George Nelson: Architect, Writer, Designer, Teacher

This show celebrates the furniture and design of what we now call mid-century modernism. Yes, it's the Mad Men era, but it's also the post-war moment when the realigned U.S. economy began to boom, when Nelson (1908-1986) helped give form to America's new industrial might. As design director for Herman Miller, the furniture- and office-design firm that employed Charles Eames, Isamu Noguchi, and Eliot Noyes, he helped invent the modern workplace. His modular approach included desks with tidy hidden compartments, flip-out typing stands, and finally the L-shape desktop configuration so ubiquitous today. In addition to all the vintage furniture on display (most of it scuffed and used, stained with ink and cigarettes), you can examine old Herman Miller brochures and catalogs; each new line, like the Action Office 2, was like an updated iPhone for its day. At a time when we were putting men on the moon, and the first bytes on silicon, the office also had to be smart and modern. Movie posters, corporate logos, ads, promotional videos, and home furnishings also show the breadth of Nelson's influence. Still, unlike Pan Am and other echoes of JFK-era cool, it's worth remembering that his intent wasn't entertainment but commerce. Good design made for good business. In which sense, his modern analogue isn't a fictional character like Don Draper but a packaging perfectionist like Steve Jobs. BRIAN MILLER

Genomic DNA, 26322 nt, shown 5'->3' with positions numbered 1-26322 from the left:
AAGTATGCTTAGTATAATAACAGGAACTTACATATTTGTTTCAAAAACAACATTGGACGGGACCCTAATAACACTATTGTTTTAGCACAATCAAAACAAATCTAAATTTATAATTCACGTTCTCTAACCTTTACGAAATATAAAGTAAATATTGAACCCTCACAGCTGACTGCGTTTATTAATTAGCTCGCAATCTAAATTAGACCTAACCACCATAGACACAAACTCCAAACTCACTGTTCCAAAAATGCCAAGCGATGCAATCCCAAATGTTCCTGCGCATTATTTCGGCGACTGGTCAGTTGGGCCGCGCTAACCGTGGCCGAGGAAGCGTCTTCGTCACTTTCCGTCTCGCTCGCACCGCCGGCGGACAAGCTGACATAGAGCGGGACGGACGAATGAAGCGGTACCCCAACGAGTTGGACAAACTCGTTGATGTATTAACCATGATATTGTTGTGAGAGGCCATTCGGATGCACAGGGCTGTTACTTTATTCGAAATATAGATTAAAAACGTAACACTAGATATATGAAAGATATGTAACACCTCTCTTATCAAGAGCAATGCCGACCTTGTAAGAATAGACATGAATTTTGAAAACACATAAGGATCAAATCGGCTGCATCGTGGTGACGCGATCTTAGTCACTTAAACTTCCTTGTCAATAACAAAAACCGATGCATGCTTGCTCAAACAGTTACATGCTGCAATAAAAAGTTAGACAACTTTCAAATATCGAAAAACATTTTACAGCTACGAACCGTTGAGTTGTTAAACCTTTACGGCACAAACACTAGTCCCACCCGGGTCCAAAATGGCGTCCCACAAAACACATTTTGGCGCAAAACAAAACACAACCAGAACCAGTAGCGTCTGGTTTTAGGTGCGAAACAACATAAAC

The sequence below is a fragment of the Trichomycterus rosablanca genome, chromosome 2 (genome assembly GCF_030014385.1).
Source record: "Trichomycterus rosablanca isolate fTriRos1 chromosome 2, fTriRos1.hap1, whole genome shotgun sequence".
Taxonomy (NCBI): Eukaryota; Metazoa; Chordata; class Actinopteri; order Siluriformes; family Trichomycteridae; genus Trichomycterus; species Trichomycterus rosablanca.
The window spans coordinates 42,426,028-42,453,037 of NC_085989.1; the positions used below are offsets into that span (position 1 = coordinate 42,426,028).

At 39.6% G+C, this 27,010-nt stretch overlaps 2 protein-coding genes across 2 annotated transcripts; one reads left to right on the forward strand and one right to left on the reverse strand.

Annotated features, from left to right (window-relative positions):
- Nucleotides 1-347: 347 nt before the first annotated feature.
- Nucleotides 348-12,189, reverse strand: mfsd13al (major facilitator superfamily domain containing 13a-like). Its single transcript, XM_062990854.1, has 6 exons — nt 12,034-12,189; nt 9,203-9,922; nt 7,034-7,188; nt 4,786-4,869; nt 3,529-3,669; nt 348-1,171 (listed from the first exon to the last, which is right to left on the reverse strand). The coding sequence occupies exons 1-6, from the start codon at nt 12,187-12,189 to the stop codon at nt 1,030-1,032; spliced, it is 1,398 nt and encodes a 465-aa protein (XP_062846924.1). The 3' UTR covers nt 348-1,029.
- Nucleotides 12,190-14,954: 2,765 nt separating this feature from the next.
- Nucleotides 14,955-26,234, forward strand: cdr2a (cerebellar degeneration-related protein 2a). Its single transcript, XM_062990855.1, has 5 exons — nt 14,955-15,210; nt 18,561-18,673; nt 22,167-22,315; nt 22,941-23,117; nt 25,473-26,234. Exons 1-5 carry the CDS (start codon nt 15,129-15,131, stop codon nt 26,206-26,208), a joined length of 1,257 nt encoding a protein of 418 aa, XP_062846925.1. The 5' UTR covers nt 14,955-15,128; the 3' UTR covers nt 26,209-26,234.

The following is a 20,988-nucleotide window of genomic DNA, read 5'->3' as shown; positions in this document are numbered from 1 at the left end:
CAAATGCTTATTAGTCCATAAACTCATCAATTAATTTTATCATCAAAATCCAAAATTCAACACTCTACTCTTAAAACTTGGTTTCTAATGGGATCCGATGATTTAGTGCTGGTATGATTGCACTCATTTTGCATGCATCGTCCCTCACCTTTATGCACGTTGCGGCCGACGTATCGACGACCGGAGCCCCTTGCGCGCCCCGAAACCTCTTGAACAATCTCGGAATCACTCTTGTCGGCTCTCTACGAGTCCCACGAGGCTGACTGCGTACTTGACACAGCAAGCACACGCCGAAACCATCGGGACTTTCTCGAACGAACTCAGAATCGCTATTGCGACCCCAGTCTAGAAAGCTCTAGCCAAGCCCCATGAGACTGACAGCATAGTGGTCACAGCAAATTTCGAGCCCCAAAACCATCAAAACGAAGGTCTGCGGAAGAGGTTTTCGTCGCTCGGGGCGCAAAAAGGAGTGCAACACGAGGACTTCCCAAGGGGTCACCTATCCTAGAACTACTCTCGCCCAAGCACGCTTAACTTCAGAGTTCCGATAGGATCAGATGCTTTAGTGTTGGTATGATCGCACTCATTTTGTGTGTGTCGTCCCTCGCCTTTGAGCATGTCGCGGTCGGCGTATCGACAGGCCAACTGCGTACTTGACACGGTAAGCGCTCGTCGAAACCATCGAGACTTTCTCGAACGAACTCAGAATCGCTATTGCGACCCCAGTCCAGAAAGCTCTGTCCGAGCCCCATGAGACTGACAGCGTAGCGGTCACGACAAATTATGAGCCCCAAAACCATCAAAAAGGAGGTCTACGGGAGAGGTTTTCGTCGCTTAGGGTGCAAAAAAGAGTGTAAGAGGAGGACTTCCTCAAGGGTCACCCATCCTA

Tuesdays-Thursdays, Saturdays, Sundays, 11 a.m.-5 p.m.; Fridays, 11 a.m.-8 p.m. Starts: Oct. 29. Continues through Feb. 12, 2011

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